This was the least powerful car I had ever driven on the Buddh International Circuit, the mecca of Motorsports in India. And yet, on the back straight, this little Maruti was flying past the 170 km/h mark before I braked hard into the tricky right hander. A few corners later, we (the car and I) aimed for the infamous double apex parabolic C10 and C11 curves. The trouble here is that if you mess up with your entry into C10, it’s hard to correct your line all the way till C11. In the process, you can either forget all your racing lines till date or pray that no one else is watching your ‘amateur’ skills. Save for all that drama from the tyres, the Maruti Suzuki Baleno RS thankfully made me a hero today as I aimed for the next few corners with a grin on my face.
Before we get down to the Maruti Baleno RS review, let me elaborate what the RS moniker stands for. It officially means “Road Sport” and not “Race Sport”. So the Baleno RS is more of your everyday road car that can be enjoyed thoroughly whenever you have the urge. It’s got the same spacious and practical interiors but jazzed out design to make sure others take notice of the premium you paid for.
The Baleno RS is available only in one trim level – the fully loaded Alpha version which means you get all the bells and whistles as the normal Baleno. Infact, the interiors are unchanged which is a bit of a surprise. Maruti could have played around with a sportier looking seat fabric and a few RS decals here and there. Or even sportier pedals for that sake. The Punto Abarth does the job well in this regard IMO.
Aesthetically, the Baleno RS does not look as appealing as it does once on the move. I had ample time to watch other journos go around for their session and the car does look stunning at speeds. The one in golden stands out. Changes to the RS in terms of design includes
- Blacked out alloy wheels
- New front & rear bumpers
- Rear Spoiler
- Side skirts
- And the RS badge
These changes go a long way in making the RS stand out from its ‘sober’ sibling. This is a good move as compared to say the Polo GT TSI that has no visual differences as compared to the normal models. Want to see the Baleno’s wilder version with Lamborghini inspired doors?
But I was here at the Buddh International Circuit for a different reason – for a proper Maruti Baleno RS review! A 2.5 hour early morning flight followed by a 2 hour drive across NCR to this place, I was more than eager to get behind the wheel. As I rolled off the pit area, the excellent NVH levels impressed me a lot – the RS has a 3 cylinder unit and yet the car was completely devoid of those typical vibrations and rough noise. I spent the first couple of minutes understanding the car and the slightly heavier steering was apparent – this thanks to the extra 60 kilos under the hood. Maruti also claims the RS’ suspension has been stiffened slightly but yet she remained comfortable over the side strips around corners.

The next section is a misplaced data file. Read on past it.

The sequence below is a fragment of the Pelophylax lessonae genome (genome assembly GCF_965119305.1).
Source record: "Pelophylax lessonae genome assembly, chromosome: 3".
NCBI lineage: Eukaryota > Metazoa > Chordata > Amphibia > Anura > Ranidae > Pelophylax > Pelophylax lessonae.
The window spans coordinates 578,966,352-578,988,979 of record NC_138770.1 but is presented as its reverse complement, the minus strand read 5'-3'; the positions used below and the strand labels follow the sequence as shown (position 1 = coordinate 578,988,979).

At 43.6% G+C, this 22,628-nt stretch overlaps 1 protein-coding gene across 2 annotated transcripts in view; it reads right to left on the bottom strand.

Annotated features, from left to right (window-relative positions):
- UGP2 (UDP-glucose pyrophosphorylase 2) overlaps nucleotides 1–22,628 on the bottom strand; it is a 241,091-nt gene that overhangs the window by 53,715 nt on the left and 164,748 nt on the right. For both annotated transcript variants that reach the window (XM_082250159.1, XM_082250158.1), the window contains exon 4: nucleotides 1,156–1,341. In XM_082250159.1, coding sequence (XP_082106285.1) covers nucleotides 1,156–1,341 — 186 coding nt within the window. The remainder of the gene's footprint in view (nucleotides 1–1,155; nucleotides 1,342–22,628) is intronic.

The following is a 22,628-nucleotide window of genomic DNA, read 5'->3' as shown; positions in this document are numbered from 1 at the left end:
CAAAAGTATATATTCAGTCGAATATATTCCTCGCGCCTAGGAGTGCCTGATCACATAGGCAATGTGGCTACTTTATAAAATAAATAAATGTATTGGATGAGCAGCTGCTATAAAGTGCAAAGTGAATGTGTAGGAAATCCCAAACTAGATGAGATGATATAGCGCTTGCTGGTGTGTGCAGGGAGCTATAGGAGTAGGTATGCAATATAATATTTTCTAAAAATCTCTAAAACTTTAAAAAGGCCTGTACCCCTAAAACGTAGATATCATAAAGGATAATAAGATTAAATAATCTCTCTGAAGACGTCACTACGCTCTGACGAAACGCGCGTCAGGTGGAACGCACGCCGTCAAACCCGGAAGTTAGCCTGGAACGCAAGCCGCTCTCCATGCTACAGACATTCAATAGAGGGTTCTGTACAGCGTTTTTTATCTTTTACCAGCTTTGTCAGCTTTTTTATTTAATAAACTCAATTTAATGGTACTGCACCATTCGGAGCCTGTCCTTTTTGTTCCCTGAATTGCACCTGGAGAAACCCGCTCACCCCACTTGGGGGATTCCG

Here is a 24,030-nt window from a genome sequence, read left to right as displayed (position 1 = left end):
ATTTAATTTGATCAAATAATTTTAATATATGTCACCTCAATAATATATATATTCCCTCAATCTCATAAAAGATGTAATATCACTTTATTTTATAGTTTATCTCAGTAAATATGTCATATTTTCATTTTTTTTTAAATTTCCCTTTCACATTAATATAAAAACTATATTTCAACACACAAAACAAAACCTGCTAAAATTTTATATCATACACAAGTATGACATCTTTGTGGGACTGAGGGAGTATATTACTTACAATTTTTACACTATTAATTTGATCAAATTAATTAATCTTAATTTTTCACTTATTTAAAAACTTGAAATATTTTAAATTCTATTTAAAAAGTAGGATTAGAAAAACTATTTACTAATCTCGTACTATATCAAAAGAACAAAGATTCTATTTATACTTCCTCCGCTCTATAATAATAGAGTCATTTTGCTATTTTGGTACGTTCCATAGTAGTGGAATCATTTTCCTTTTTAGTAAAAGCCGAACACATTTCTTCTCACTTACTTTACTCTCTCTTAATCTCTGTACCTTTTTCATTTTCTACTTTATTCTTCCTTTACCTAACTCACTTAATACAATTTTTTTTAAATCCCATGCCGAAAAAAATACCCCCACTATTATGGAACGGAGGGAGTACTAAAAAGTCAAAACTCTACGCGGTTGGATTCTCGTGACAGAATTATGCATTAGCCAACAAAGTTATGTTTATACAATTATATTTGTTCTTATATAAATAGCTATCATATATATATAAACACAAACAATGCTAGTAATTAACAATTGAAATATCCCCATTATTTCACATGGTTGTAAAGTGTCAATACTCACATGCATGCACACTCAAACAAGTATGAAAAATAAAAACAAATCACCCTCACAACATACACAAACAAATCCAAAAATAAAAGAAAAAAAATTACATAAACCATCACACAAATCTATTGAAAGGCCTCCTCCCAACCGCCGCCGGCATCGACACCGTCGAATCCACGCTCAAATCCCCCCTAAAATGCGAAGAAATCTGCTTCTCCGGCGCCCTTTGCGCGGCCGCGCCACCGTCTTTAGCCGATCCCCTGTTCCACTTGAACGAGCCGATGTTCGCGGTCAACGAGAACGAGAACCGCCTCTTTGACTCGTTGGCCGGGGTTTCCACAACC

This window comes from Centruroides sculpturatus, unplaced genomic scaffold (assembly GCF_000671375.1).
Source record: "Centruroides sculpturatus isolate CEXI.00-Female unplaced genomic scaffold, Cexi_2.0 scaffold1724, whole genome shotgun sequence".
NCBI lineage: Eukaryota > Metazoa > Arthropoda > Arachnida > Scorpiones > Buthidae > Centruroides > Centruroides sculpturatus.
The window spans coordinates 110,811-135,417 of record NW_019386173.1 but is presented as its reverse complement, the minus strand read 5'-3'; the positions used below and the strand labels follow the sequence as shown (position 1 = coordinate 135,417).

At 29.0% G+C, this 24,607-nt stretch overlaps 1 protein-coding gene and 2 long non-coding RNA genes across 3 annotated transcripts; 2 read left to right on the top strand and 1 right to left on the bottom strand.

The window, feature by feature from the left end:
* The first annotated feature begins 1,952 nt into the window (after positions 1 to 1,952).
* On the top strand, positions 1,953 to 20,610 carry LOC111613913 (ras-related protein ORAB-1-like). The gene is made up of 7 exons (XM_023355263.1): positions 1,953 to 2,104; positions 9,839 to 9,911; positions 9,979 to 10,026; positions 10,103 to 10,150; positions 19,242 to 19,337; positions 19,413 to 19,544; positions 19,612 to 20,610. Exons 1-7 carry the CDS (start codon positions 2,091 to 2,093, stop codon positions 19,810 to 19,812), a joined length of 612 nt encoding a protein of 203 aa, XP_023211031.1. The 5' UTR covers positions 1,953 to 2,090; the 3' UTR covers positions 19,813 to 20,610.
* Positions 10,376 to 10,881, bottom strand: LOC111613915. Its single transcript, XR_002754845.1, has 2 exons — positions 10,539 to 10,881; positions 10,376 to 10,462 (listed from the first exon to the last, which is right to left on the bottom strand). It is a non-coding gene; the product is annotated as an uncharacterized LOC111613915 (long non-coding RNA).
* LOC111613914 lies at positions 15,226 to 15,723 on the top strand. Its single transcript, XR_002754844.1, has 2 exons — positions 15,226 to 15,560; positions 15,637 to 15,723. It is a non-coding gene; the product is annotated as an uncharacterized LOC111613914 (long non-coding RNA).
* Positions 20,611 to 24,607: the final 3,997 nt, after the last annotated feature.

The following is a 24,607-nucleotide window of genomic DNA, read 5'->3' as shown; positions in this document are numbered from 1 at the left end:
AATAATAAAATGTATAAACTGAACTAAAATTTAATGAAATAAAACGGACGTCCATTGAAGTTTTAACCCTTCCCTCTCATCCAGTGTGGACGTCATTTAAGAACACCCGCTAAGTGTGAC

The beauty of the engine is in its explosive mid-range. 150 Nm of torque is not a big figure but when you consider that all this is available from as low as 1700 rpm, all the way till 4500 rpm, even driving on a track becomes fun. Take for instance a 60 kmph corner that I was happily doing in 3rd and not downshifting to 2nd. Talking of which, the RS hits its rev limiter at a shade over 6,000rpm which is good for 85 kmph in 2nd and 130+ in the 3rd gear. On the back straight, as visible in this image captured via my helmet cam, the RS hit 170 km/h in 4th. Given the road, I think she will do 180 km/h on the speedometer which is impressive for what is basically a 1000 cc engine.
All that torque will also make the Baleno RS a very good urban car. I am really looking forward to driving this on my 35km Delhi to Gurgaon commute someday. Low end torque combined with low NVH levels will definitely make this a fuss free car for low speeds. Not to forget excellent fuel economy that will keep your pocket happy!
It is the most powerful Maruti hatchback ever, even producing more power and torque than the first Baleno (sedan) that was known for its performance. The engine-gear box set up is perfect but what is not are the tyres. They simple give in too early and cry for mercy easily. The entire area around the track was reverberating with the screeching sound of tyres as Baleno RSs of all colors went around corners! Owners are advised to shell out 2% more over the car’s value and upgrade to stickier rubber – this will also add to the confidence factor.
Thankfully the brakes work very well and inspite of back to back sessions by multiple drivers, the brakes didn’t show signs of fading. Ofcourse down-shifting and using engine braking always helps but the reassurance of disc brakes all around and their working ability adds to the peace of mind. Good move this by Maruti (over the normal Baleno)
Head over Page 2 for our verdict and more images